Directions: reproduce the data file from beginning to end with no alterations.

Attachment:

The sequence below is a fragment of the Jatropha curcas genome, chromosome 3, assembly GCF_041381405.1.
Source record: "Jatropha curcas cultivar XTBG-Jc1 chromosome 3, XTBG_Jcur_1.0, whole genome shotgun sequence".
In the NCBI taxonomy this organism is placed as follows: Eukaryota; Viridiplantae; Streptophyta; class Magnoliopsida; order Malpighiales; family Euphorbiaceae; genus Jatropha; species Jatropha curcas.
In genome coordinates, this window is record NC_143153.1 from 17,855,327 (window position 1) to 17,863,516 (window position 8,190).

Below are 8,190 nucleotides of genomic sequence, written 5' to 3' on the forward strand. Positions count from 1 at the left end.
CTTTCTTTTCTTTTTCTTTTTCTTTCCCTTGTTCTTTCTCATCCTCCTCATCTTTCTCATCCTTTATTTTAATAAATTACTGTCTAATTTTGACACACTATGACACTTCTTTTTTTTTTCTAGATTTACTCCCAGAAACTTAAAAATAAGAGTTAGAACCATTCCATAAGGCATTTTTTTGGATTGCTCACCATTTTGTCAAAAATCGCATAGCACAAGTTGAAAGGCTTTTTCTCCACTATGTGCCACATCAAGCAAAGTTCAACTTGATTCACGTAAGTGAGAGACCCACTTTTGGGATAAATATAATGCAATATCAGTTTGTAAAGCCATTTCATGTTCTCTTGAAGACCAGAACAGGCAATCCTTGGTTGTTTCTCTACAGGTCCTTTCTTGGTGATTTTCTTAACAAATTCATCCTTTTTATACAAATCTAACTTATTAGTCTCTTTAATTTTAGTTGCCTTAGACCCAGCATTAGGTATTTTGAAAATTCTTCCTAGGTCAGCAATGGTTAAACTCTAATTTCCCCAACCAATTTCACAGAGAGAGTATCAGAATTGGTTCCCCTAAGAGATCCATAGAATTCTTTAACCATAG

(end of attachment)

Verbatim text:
The sequence below is a fragment of the Jatropha curcas genome, chromosome 3, assembly GCF_041381405.1.
Source record: "Jatropha curcas cultivar XTBG-Jc1 chromosome 3, XTBG_Jcur_1.0, whole genome shotgun sequence".
In the NCBI taxonomy this organism is placed as follows: Eukaryota; Viridiplantae; Streptophyta; class Magnoliopsida; order Malpighiales; family Euphorbiaceae; genus Jatropha; species Jatropha curcas.
In genome coordinates, this window is record NC_143153.1 from 17,855,327 (window position 1) to 17,863,516 (window position 8,190).

Below are 8,190 nucleotides of genomic sequence, written 5' to 3' on the forward strand. Positions count from 1 at the left end.
CTTTCTTTTCTTTTTCTTTTTCTTTCCCTTGTTCTTTCTCATCCTCCTCATCTTTCTCATCCTTTATTTTAATAAATTACTGTCTAATTTTGACACACTATGACACTTCTTTTTTTTTTCTAGATTTACTCCCAGAAACTTAAAAATAAGAGTTAGAACCATTCCATAAGGCATTTTTTTGGATTGCTCACCATTTTGTCAAAAATCGCATAGCACAAGTTGAAAGGCTTTTTCTCCACTATGTGCCACATCAAGCAAAGTTCAACTTGATTCACGTAAGTGAGAGACCCACTTTTGGGATAAATATAATGCAATATCAGTTTGTAAAGCCATTTCATGTTCTCTTGAAGACCAGAACAGGCAATCCTTGGTTGTTTCTCTACAGGTCCTTTCTTGGTGATTTTCTTAACAAATTCATCCTTTTTATACAAATCTAACTTATTAGTCTCTTTAATTTTAGTTGCCTTAGACCCAGCATTAGGTATTTTGAAAATTCTTCCTAGGTCAGCAATGGTTAAACTCTAATTTCCCCAACCAATTTCACAGAGAGAGTATCAGAATTGGTTCCCCTAAGAGATCCATAGAATTCTTTAACCATAG